In every region of this planet, Islamophobia or anti-Muslim racism is manifested in different ways. But I think this has little to do with the actual status of Muslims themselves. What is ‘autochthonous’? Who defines that when a population settles down somewhere that they are accepted and part and parcel of long-time residents? As much as in Western Europe and North America, Muslims are considered to be invaders in the eyes of the Islamophobes, they are considered to be occupiers in the Balkans. What is quintessentially the same in both situations is that the invader and the occupier are both seen as illegitimately occupying a space that is exclusively belonging to the Non-Muslim. Hence, their rights as humans to share the world is denied based on the othering of their Muslimness. 

You have been the Editor of the European Islamophobia Report for many years now. How important is it to compile all Islamophobic attacks and cases of discrimination in a single annual publication?

Very much so, because before, many states and social actors would deny the very existence of Islamophobia. With this report, the more than 40 authors annually show that Islamophobia is a reality, be it in politics, media, justice, internet, labor market, education, etc. It is also important to get a long-time perspective on this phenomenon and the changes, we can observe throughout time. Often, human beings get used to certain phenomena. Documenting it helps thinking about these developments from a wider perspective. This year, we were able with the generous funds of the European Union to conduct another report, 39 scholars covering 33 countries. The EIR 2018 shows how Islamophobia has especially become crucial for white supremacist terrorists.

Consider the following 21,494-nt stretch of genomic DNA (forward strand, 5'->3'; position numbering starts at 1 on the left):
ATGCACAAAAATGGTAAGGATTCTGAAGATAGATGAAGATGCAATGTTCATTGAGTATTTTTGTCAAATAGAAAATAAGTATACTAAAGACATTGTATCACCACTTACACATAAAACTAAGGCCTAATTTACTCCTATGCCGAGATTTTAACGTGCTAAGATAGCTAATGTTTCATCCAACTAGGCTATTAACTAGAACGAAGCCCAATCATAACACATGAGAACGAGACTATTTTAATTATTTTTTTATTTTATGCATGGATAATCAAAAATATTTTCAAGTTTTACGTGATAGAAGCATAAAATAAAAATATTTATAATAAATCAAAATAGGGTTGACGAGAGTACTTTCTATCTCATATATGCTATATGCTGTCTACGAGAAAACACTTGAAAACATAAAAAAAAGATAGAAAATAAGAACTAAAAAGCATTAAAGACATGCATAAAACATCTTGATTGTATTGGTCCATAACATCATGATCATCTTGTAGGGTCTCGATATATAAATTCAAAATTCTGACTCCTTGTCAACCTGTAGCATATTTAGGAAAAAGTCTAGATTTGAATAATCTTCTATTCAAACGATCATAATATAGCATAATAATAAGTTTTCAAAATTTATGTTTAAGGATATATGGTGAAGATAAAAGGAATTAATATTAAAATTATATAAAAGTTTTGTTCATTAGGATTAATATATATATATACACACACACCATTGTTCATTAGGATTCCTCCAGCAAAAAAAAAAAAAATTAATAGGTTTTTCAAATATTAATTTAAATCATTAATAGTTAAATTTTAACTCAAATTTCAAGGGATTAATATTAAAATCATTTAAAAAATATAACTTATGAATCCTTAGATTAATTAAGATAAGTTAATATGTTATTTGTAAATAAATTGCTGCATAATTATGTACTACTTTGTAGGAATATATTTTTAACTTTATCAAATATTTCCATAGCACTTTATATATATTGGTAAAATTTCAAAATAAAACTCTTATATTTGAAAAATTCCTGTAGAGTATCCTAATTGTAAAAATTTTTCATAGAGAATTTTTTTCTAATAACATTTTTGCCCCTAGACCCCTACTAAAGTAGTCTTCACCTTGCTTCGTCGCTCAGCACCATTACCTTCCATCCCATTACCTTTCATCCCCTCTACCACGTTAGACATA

What are the consequences of terrorist attacks carried out in Europe on the continents’ Muslim communities and is there any general trend you can deduce when it comes to the number of Islamophobic attacks following a terrorist attack carried out by a Muslim?

The reports that are compiled by NGO’s in Europe clearly show that there is a correlation between Jihadist terror attacks and the rise of attacks on Muslims on the streets and Muslim institutions.

To what extent does Islamophobia lead to discrimination and would you say that discrimination and social exclusion are key factors leading young Muslims to become easy targets for radicalization? 

Islamophobia manifests itself through discrimination. Research clearly shows that the injustice felt by Muslims is a driving force for Muslims to take to the weapons. This injustice is often also far away, like in Afghanistan or elsewhere. So it is the political injustice on a global scale that is a driving force.

This is then a vicious circle? What steps can be taken to overcome it?

Theoretically it would be very simple: Ending injustice. Practically, this is another story. But it depends on which region of the world we are speaking about. A person living in Afghanistan will think completely different about this situation than somebody living in Europe. And if we speak about the young people, who went to Syria to join Daesh, then we should also raise the question as to why European societies failed to give these young people a perspective in their lives to achieve something. With European societies, I do mean everybody, from the local Muslim organizations to the state’s educational institutions and the state’s foreign policy agenda. They have to ask themselves critically, how they can help to reduce injustices.